Further pictures, which will only fuel rumours of a government-orchestrated cover-up, show twisted corpses of native Indians lying by the side of the road. When tribal leaders tried to collect them, they came under fire and were refused access. By the next day, the corpses had disappeared.

The Peruvian President, Alan Garcia, has claimed 32 people were killed in the incident, of which 23 were police officers. However human rights lawyers and news reports put the number of confirmed deaths at closer to 60, and say hundreds are still missing.

Until this week, many international observers have been unable to visit the region because of a curfew. Pressure groups have accused security forces of burying and burning corpses to hide the extent of the death toll.

"There needs to be an independent investigation to establish exactly what happened," said Jonathan Mazower of Survival International, which will today publish Ms Deleu and Mr Quiryneen's dossier on its website. "Our initial reaction to these dramatic photographs is that they may provide the first impartial account of what actually went on."

The pictures emerged as Alberto Pizango, the head of Aidesep, the organisation representing 56 of Peru's indigenous tribes, arrived in Nicaragua, after being granted political asylum. Last week, he was prosecuted for "sedition, conspiracy and rebellion".

Meanwhile Mr Garcia has been forced to suspend the introduction of laws allowing foreign companies to exploit the rainforest. His Prime Minister Yehude Simon resigned on Monday, joining populist minister Carmen Vildoso, who quit last week during a general strike in protest at the incident.

 

Erik Redburn

Grave robbers of our children's future may be an understatement.  The next generation will never forgive us if this isn't stopped.  

kim elliott kim elliott's picture

Here is Ben Powless' latest:

Massacre in Peru: A trip into the Amazon brings answers and more questions
Ben spent several days in the Amazon investigating what took place. The story includes some incredible images.
ennir

kim eliot, thank you for posting that.

Noah_Scape

Much more!!New articles and sites:

Fate of Rainforests to be determined in next two years:

http://news.mongabay.com/2009/0618-duke_forests.html

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Blog post from GNN on the massacre:

http://shiftshapers.gnn.tv/blogs/32190/Massacre_in_Peru_ongoing_100_killed

 

 

Lard Tunderin Jeezus Lard Tunderin Jeezus's picture

Where the hell is the Canadian media as this occurs? Searches on the topic at the Star and the Globe come up blank except for a letter to the editor in each.

Michelle

If you're in the Toronto area, Ben Powless (a rabble blogger) will be giving a report-back from his time in Peru recently at Ryerson:

 

BLOOD AND OIL DON'T MIX: REPORT-BACK FROM PERUVIAN AMAZON With speakers Ben Powless and Bob Lovelace

DATE: Friday, June 26, 2009, 7 p.m.
PLACE: Rogers Communication Centre, 80 Gould Street, Room 204 (Ryerson University)
INFO: michelle.langlois@ryerson.ca, mabelernest@hotmail.com, suzanneweiss63@yahoo.com,
COST: Free – everyone welcome

Six Nations activist Ben Powless will offer reflections about his recent trip to Peru: "Blood and Oil Don't Mix: A report-back from the front lines in Peru."  Ben was on the front lines of the battle between the government in Peru and Indigenous people defending their land against corporate incursion and fighting free trade policies that don’t respect their rights.  Ardoch Algonquin activist Bob Lovelace will speak on the topic, "Justice Indeed".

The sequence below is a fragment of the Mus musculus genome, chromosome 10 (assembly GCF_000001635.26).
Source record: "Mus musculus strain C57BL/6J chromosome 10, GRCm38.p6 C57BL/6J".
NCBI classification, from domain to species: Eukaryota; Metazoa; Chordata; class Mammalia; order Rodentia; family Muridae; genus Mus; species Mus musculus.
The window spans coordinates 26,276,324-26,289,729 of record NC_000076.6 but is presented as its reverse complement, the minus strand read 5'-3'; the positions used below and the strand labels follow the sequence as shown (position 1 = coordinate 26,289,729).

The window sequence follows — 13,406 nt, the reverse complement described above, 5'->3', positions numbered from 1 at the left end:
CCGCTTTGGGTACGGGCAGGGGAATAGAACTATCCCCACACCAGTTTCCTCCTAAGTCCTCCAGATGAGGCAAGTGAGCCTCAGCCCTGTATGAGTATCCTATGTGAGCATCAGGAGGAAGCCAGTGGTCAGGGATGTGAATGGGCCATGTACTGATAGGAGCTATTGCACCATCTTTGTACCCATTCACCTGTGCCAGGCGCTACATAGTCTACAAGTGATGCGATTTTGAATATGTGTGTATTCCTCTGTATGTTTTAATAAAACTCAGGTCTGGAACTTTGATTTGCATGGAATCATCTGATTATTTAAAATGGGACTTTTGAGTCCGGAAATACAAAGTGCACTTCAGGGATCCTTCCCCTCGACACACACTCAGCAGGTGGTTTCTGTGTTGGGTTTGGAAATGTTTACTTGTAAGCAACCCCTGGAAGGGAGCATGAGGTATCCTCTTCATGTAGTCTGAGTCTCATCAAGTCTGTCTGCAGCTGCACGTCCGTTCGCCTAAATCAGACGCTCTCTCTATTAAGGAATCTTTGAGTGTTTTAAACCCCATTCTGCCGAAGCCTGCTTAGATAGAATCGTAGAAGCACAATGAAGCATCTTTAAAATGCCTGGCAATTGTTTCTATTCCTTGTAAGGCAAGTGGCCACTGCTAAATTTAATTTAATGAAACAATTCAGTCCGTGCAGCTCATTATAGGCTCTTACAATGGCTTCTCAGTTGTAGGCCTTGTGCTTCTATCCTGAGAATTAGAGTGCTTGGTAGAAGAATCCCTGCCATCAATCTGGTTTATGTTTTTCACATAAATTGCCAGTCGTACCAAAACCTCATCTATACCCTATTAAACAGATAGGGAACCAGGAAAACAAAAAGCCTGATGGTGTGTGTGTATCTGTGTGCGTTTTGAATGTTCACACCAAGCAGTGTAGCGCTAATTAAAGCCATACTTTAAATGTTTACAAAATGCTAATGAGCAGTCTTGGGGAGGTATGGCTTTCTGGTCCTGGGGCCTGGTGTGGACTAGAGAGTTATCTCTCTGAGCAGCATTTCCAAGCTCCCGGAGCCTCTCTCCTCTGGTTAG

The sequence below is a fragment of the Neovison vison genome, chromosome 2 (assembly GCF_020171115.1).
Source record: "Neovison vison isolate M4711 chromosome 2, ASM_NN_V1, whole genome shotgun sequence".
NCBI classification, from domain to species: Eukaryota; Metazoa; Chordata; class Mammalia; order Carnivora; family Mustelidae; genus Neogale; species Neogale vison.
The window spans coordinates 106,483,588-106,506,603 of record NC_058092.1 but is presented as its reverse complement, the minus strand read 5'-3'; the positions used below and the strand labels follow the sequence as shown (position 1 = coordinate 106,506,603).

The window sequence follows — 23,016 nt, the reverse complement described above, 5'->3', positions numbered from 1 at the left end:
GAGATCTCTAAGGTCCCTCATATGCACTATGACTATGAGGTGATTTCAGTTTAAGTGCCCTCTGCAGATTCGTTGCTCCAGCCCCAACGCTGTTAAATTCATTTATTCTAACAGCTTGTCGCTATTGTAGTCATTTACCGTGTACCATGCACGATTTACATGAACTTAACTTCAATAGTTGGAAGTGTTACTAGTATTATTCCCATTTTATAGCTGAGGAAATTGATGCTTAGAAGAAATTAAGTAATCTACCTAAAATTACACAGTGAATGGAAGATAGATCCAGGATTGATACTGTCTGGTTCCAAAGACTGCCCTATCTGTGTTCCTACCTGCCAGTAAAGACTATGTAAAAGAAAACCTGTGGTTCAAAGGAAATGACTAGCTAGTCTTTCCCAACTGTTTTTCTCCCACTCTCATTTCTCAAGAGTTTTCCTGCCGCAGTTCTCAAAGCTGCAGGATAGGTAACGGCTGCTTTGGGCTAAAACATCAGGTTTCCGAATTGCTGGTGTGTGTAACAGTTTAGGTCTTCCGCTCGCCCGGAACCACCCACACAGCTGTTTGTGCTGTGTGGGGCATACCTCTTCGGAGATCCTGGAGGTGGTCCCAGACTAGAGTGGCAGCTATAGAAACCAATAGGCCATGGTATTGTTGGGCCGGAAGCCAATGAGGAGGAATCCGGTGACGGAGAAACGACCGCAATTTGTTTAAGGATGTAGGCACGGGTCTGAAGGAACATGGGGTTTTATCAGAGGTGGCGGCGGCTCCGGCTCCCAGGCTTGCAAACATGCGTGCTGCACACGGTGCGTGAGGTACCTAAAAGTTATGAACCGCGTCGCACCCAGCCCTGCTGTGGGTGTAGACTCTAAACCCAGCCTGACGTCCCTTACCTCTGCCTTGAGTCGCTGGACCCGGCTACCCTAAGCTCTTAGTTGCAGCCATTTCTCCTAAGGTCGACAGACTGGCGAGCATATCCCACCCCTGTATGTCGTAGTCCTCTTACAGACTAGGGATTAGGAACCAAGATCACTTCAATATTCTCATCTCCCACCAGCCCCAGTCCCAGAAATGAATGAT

There will also be a tribute to the late Cecilia Rosalia Paiva, an indigenous activist from Peru who passed away on May 17th, 2009. About Cecilia: http://transformingpower.ca/en/blog/cecilia-rosalia-paiva-presente-feb-1...

Co-sponsored by:

CAW-Sam Gindin Chair in Social Justice and Democracy (Ryerson University), Council of Canadians, Common Frontiers, Latin American Solidarity Network, Pachamama Association, Toronto Bolivia Solidarity, Venezuela We Are With You Coalition

Facebook event page: http://www.facebook.com/home.php#/event.php?eid=126039887032&ref=ts

Noah_Scape

Although this story still goes on, it has been overtaken in the mainstream news by  the death of MJ, and even by the continuous parade of "cute animal stories" .

  Even on the internet and alternate news sites the issues arising in the Honduras have overshadowed the events of the Peru Rainforest Massacre and indigenous rights there.

 The Fate of the Rainforest is a huge issue for all of us, and it is our own government and corporate interests that are driving the destruction, thru the Trade Pact agreement.

I am just asking that we don't forget about this altogether... lets get back to it when things settle down [and when MJ comes back to life during the funeral?] [joking!].

 

remind remind's picture

It is just sickening when you start investigating all the companies lining up in Peru to exploit the rainforests and the indigenous peoples. It is hard to imagine them wining in the face of said companies and multi-country involvement. And that Obama's government just gave the Peruvian military 4.4 million dollars in arms, to apparently kill the indigenous people, says much about nothing being different in the USA.

Corporate greed and the greed of stock market players and investors knows no bounds, and  they have no conscious. Fascist sociopaths one and all.

 

 

Erik Redburn

Canada's deep involvement in this latest exercise in colonial expropriation:

Industry:

http://www.marketwire.com/press-release/Duran-Ventures-Inc-TSX-VENTURE-DRV-1045407.html

http://news.mining.com/2009/09/16/mining-companies-in-peru-pay-more-than-s-24-billion-in-income-taxes/